Choreography and the Element of Surprise

It was roughly forty years ago and I was developing my skills as a dancer and choreographer. I heard that Jennifer Muller and The Works was giving a summer choreography workshop and decided to attend.  (If you click on the link for Jennifer and her company you will get some inkling about why a young artist would seek her out. I came that summer to study composition). Our first class was held in an old church which had part of the roof missing. In addition to the dancers, the local pigeons were in attendance. They were perched on the beams above what had been a sacred space. As we looked around, I believe we were all thinking the same thing “Really? Pigeons? Pigeon droppings?”

Jennifer Muller looked around and I suspect tried to figure out how to adapt to this less-than-ideal space. She had graduated from Julliard and started a dance company that I much admired. She was tall with great presence and both a free moving and powerful style of dancing. Her approach to choreography was reminiscent of the Limon school of technique. That first day she talked to us about our goals for the workshop, ignoring the pigeons. One dancer said loudly, “I can already make dances, I want to learn how to make phrases”. I didn’t say anything, hoping no matter where we started I‘d come away with a clearer idea about how to create.

Jennifer found a part of the room that the pigeons had ignored and gave us her first assignment. I don’t remember the exact choreographic task, but I do remember quite vividly failing it dramatically. I felt desperate. How could I have done that? I forgot the steps. I felt humiliated. I didn’t recover. I needed a place to hide and there was none. Jennifer went on and gave us an assignment for the next day. “Create a phrase about continuity or surprise.”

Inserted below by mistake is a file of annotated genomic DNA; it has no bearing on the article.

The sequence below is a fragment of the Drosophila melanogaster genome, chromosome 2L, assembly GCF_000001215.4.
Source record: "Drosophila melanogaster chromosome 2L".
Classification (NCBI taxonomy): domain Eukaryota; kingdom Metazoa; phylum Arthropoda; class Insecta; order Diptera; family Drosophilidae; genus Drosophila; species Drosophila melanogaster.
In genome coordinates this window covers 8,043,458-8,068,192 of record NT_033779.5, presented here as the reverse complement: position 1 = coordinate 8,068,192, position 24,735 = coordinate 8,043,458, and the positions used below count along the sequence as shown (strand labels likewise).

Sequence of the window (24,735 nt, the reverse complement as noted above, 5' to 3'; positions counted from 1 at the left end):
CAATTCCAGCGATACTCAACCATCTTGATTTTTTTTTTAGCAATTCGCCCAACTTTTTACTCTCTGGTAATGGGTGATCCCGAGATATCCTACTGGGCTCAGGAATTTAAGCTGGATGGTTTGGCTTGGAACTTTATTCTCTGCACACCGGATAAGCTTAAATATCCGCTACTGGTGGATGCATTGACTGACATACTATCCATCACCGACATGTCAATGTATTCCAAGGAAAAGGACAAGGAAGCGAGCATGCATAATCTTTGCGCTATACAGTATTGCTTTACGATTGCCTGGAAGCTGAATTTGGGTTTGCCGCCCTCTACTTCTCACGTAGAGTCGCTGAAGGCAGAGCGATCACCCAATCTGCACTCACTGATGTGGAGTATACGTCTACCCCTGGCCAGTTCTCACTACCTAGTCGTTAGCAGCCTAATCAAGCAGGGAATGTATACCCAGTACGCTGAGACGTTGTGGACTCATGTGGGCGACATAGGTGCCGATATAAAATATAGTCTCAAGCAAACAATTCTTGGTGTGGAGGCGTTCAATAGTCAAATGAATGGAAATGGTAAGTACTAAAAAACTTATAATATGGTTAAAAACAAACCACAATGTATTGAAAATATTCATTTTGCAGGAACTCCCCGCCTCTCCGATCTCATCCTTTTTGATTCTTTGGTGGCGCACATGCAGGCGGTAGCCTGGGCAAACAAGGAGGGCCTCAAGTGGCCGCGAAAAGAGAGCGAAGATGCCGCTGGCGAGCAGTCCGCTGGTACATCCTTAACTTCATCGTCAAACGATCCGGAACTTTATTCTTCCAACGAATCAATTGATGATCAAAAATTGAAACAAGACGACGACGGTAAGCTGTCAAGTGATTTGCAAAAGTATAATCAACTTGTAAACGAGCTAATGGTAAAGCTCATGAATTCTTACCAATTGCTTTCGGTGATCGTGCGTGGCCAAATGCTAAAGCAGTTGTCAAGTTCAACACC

I knew instantly I wanted to make a phrase exploring continuity. I had a lot to make up for. I’d make something that flowed logically from one step to the next that would show off the intent using interesting movement. I told myself I could and would do this. I found a space in which to work. I imagined a beautiful melody flowing logically through me, the sound of a musical scale moving up and down. I tried to match my movement to the music in my head. I asked myself, “what logically flows from this step?” My body would answer with a movement that felt connected and satisfying. This movement feedback loop went on for quite a while until I felt I had something interesting to show. Next, I memorized and rehearsed the phrase, adding a dynamic accent here and a flowing arm there. Whatever happened, I was not going to forget the movement.

The next day we all gathered in the church with half a roof to show our work. The floor had been cleared of the pigeon droppings, but the pigeons were again in attendance. I volunteered to go first. We were told not to explain our phrases. Jennifer wanted to see the movement first before we talked about it. We would perform our phrases twice through. I took a deep breath, closed my eyes for a moment to calm myself, then began, leg extension, shift of weight, pivot, step. The moves came easily this time. I repeated my phrase on continuity a second time.  I finished and stepped back a bit, waiting for the comments to come.

Jennifer’ eyes widened, and she shifted back in her chair. “Venetia” she proclaimed, “that is one of the best phrases on… SURPRISE, I’ve ever seen.”

My fellow dancers applauded, and Jennifer was clearly happy for me. I froze for a moment, then decided to accept the compliment, and not admit I’d actually been working on continuity.